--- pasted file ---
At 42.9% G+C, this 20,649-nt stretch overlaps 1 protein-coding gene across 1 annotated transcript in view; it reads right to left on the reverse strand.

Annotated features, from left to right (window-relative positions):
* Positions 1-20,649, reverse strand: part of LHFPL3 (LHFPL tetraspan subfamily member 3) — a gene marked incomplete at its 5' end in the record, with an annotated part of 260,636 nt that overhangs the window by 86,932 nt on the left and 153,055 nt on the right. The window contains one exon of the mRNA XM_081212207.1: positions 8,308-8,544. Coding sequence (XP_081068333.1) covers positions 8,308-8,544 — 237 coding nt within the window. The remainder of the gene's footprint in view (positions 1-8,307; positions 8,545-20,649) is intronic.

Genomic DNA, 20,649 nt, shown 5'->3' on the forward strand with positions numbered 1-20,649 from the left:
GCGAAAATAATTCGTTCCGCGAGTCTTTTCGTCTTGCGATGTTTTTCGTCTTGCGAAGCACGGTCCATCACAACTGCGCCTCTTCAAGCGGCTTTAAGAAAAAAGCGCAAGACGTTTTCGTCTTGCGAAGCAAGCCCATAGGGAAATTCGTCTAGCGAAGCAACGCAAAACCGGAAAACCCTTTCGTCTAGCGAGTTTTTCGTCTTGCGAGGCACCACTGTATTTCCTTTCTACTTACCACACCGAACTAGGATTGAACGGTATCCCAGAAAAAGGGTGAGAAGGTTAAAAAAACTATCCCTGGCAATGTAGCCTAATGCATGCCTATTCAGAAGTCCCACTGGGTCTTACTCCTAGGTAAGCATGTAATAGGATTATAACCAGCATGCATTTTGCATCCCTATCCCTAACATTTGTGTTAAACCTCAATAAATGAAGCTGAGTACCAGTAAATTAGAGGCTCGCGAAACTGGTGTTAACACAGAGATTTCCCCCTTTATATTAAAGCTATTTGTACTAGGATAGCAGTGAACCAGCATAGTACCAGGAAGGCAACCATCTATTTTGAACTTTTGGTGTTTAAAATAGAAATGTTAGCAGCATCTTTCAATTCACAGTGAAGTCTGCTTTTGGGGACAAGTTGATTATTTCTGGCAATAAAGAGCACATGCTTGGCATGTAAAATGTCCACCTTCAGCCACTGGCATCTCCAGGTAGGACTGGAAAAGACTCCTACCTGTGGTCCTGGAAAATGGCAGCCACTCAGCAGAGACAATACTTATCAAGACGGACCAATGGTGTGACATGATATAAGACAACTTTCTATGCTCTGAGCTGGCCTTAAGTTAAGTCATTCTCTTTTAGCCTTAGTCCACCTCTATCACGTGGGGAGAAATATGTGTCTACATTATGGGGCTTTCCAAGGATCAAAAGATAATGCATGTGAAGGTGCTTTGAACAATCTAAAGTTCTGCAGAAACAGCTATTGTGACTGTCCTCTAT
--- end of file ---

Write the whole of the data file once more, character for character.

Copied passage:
At 42.9% G+C, this 20,649-nt stretch overlaps 1 protein-coding gene across 1 annotated transcript in view; it reads right to left on the reverse strand.

Annotated features, from left to right (window-relative positions):
* Positions 1-20,649, reverse strand: part of LHFPL3 (LHFPL tetraspan subfamily member 3) — a gene marked incomplete at its 5' end in the record, with an annotated part of 260,636 nt that overhangs the window by 86,932 nt on the left and 153,055 nt on the right. The window contains one exon of the mRNA XM_081212207.1: positions 8,308-8,544. Coding sequence (XP_081068333.1) covers positions 8,308-8,544 — 237 coding nt within the window. The remainder of the gene's footprint in view (positions 1-8,307; positions 8,545-20,649) is intronic.

Genomic DNA, 20,649 nt, shown 5'->3' on the forward strand with positions numbered 1-20,649 from the left:
GCGAAAATAATTCGTTCCGCGAGTCTTTTCGTCTTGCGATGTTTTTCGTCTTGCGAAGCACGGTCCATCACAACTGCGCCTCTTCAAGCGGCTTTAAGAAAAAAGCGCAAGACGTTTTCGTCTTGCGAAGCAAGCCCATAGGGAAATTCGTCTAGCGAAGCAACGCAAAACCGGAAAACCCTTTCGTCTAGCGAGTTTTTCGTCTTGCGAGGCACCACTGTATTTCCTTTCTACTTACCACACCGAACTAGGATTGAACGGTATCCCAGAAAAAGGGTGAGAAGGTTAAAAAAACTATCCCTGGCAATGTAGCCTAATGCATGCCTATTCAGAAGTCCCACTGGGTCTTACTCCTAGGTAAGCATGTAATAGGATTATAACCAGCATGCATTTTGCATCCCTATCCCTAACATTTGTGTTAAACCTCAATAAATGAAGCTGAGTACCAGTAAATTAGAGGCTCGCGAAACTGGTGTTAACACAGAGATTTCCCCCTTTATATTAAAGCTATTTGTACTAGGATAGCAGTGAACCAGCATAGTACCAGGAAGGCAACCATCTATTTTGAACTTTTGGTGTTTAAAATAGAAATGTTAGCAGCATCTTTCAATTCACAGTGAAGTCTGCTTTTGGGGACAAGTTGATTATTTCTGGCAATAAAGAGCACATGCTTGGCATGTAAAATGTCCACCTTCAGCCACTGGCATCTCCAGGTAGGACTGGAAAAGACTCCTACCTGTGGTCCTGGAAAATGGCAGCCACTCAGCAGAGACAATACTTATCAAGACGGACCAATGGTGTGACATGATATAAGACAACTTTCTATGCTCTGAGCTGGCCTTAAGTTAAGTCATTCTCTTTTAGCCTTAGTCCACCTCTATCACGTGGGGAGAAATATGTGTCTACATTATGGGGCTTTCCAAGGATCAAAAGATAATGCATGTGAAGGTGCTTTGAACAATCTAAAGTTCTGCAGAAACAGCTATTGTGACTGTCCTCTAT